The Role of Yeast in the Fermentation Process

An efficiency expert from England touring a bodega in Jerez was horrified at seeing so much wine being matured in old-fashioned oak butts, and required to know why it was not kept in concrete vats with some oak shavings thrown in to give the right flavor. There was at least some sense in the inquiry. Vats are invariably used for blending large quantities of sherry and also for storing the coarser wines over short periods, but they are not satisfactory for maturing high quality wines.
One obvious reason for using oak casks is the fact that they must be properly seasoned before they can be used for shipping wine. The fermentation conditions them far better than any other process, and at no cost, so it is obviously efficient in that respect, though this is of less importance than it used to be, now that the wine is mostly shipped in either of the two extremes of the container and of the bottle, sometimes with accompanying drink coasters, stone coasters, or even drink glasses.
For many years, though, shippers have been wondering whether the standard butt is really the best size for fermenting must, but none of them was prepared to risk losing part of his vintage by rash experiments. At the used ground support equipment end of the Second World War, however, there was a serious shortage of oak and the shippers had to experiment. Many thousands of gallons of must were fermented in vats, but the results were not at that time very good.
The main difficulty was keeping the temperature down; the kind of fermentation vessels now used, with their accurate temperature control, had not then been invented. Tumultuous fermentation is as rapid as it is violent. At the end of three or four days, the heat and turbulence die down and a second fermentation begins. Known as the lenta, it is much slower than the first; the wine develops steadily for about a fortnight and then more gradually until December or January, when the opaque must suddenly “falls bright.”
It is still very immature, but it is wine at last and sufficient enough to need to break out the finest drink glasses, coaster set collections, and bar tables. At the end of the tumultuous fermentation, practically all the grape sugar has been turned into alcohol, and the reaction can be expressed by a very simple chemical formula:
C6H12O (glucose) –> 2C2H5OH (ethyl alcohol) + 2CO2 (carbon dioxide)
This simple formula, due to Gay-Lussac, gives a fair enough summary of what happens, but its over-simplification falls laughably short of the truth; and the truth was not fully ascertained for decades and decades. Amerine and Cruess listed twelve different reactions at that time, and many by-products. The fermentation is brought about by yeasts, or, more accurately, by the ferments that are contained within them.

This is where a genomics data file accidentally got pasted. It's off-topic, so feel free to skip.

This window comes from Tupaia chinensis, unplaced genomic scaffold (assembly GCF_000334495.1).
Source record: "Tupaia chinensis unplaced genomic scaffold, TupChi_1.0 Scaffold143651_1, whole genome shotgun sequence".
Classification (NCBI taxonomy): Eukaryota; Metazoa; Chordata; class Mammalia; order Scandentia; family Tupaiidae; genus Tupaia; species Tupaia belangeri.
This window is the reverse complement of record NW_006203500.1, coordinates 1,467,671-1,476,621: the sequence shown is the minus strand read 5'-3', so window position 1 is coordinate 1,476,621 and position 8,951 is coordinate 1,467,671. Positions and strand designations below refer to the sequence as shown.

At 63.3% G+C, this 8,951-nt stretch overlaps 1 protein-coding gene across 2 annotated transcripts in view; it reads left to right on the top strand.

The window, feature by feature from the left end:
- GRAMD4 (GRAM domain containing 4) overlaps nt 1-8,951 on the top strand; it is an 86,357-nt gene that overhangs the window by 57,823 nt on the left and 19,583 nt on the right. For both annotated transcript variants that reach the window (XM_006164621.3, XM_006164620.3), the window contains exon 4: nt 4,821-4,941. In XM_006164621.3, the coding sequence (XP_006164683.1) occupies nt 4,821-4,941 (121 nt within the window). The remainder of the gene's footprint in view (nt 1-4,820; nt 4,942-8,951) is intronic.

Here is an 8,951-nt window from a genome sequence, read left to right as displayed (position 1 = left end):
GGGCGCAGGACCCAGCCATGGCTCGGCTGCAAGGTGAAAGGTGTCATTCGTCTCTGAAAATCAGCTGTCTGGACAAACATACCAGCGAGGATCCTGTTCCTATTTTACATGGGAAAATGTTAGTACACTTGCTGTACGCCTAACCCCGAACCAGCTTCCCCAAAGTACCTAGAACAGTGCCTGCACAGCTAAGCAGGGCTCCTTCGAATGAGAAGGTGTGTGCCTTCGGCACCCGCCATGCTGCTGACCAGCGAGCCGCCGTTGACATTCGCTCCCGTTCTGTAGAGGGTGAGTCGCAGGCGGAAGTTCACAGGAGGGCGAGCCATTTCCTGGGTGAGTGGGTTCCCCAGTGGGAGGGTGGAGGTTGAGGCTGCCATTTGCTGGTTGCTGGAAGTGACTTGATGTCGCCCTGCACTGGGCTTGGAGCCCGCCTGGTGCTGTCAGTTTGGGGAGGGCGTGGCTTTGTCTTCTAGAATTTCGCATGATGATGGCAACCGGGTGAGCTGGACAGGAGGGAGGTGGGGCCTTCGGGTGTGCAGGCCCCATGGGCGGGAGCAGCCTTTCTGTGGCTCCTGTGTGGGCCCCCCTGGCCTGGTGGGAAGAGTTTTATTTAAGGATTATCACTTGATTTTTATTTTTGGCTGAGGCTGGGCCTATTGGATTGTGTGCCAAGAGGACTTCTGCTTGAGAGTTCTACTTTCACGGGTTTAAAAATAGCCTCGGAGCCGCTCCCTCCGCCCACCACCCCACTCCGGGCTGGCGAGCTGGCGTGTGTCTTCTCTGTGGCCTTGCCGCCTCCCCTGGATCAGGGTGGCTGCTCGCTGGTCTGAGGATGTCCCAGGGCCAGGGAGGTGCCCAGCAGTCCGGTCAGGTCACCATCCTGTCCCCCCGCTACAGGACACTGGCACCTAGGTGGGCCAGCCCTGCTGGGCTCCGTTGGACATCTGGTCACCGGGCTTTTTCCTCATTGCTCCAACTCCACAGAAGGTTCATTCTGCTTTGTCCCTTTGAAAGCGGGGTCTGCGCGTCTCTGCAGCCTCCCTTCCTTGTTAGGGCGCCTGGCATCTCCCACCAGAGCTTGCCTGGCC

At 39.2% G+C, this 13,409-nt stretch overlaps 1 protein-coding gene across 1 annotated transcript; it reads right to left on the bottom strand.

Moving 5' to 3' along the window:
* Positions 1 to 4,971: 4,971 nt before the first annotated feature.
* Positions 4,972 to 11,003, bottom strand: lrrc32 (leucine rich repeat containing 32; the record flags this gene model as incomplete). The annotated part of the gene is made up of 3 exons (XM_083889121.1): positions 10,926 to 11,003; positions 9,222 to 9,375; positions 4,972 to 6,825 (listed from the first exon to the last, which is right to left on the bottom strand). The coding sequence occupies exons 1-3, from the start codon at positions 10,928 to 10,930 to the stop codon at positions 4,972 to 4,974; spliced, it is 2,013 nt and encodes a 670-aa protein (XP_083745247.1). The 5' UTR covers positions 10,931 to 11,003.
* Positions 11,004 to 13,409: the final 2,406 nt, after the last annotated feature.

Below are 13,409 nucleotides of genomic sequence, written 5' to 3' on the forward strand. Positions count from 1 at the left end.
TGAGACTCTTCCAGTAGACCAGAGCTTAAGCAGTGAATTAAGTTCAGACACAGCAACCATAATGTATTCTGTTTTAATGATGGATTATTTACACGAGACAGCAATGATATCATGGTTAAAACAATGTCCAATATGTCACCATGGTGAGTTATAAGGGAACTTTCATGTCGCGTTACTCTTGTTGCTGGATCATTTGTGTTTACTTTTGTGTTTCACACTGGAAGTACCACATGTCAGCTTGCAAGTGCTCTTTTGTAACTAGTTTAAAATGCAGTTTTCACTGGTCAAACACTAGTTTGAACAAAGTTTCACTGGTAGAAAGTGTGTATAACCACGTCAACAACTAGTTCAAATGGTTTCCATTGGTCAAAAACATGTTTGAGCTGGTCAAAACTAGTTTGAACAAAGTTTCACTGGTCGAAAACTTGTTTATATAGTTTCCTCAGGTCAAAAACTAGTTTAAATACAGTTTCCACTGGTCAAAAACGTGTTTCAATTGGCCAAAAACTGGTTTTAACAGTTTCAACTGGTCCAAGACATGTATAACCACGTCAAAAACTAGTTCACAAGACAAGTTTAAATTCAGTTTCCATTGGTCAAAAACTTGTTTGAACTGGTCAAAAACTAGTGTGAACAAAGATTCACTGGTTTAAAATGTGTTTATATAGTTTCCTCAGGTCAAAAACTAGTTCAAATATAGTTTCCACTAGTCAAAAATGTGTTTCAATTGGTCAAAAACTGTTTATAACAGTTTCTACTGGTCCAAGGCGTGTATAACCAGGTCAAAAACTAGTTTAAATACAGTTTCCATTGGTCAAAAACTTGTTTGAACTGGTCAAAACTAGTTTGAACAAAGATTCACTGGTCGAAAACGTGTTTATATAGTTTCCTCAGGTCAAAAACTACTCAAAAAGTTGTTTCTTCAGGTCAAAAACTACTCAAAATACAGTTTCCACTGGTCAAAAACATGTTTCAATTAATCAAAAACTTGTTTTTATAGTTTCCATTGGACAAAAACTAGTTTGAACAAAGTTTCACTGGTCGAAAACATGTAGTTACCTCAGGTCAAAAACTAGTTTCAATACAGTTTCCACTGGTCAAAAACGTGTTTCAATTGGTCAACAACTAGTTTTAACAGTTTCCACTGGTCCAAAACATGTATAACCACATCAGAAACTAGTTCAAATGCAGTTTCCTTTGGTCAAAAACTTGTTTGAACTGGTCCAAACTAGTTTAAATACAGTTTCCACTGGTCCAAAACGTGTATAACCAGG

These ferments, or enzymes, are protein catalysts which, in different forms, are responsible for many of the chemical reactions that are vital to life. Created by the cells, they are extremely complex sewage treatment plant motor substances and are specific in the transformations they will catalyze. Above all, they are completely natural, and so is the fermentation they bring about. Nothing artificial need be added.
The air of a vineyard is laden with yeasts, and they collect in vast numbers on the grape skins to give them their natural “bloom.” Of the many varieties, two are of outstanding importance: saccharomyces apiculatus, or “wild yeast” and saccha-romyces cerevisiae variety ellipsoideus, usually abbreviated to saccharomyces ellipsoideus, or “wine yeast.”
Wild yeasts greatly outnumber the wine yeasts and it is they that start the fermentation. However, they are comparatively weakly things and when the alcohol rises to about 4 percent they are overcome and die. It is then that the wine yeasts take over. The wild yeasts are also largely inhibited by sulfur dioxide when it is added in the vineyards, and this helps the wine yeasts to take charge at an earlier stage. It also kills many undesirable bacteria and molds.
Logically this could be carried a stage further. All the ferments could be destroyed and the fermentation then brought about by carefully selected ferments of the best natural strains, specially cultivated for the purpose. This has been done in some winegrowing districts, for instance in Champagne, and the results have been very satisfactory, the general view being that the quality has been brought up to a high level comparable with crystal drink glasses, sandstone beverage coasters, and high quality bar supplies, along with fewer disappointing wines.
There is no likelihood of this happening in Jerez, though, at any rate in the immediate future. Several growers have experimented with pure strains of yeasts, which are readily available, but they take the view that the success rate with the fermentation is so high anyhow that there is little to be gained by complicating matters.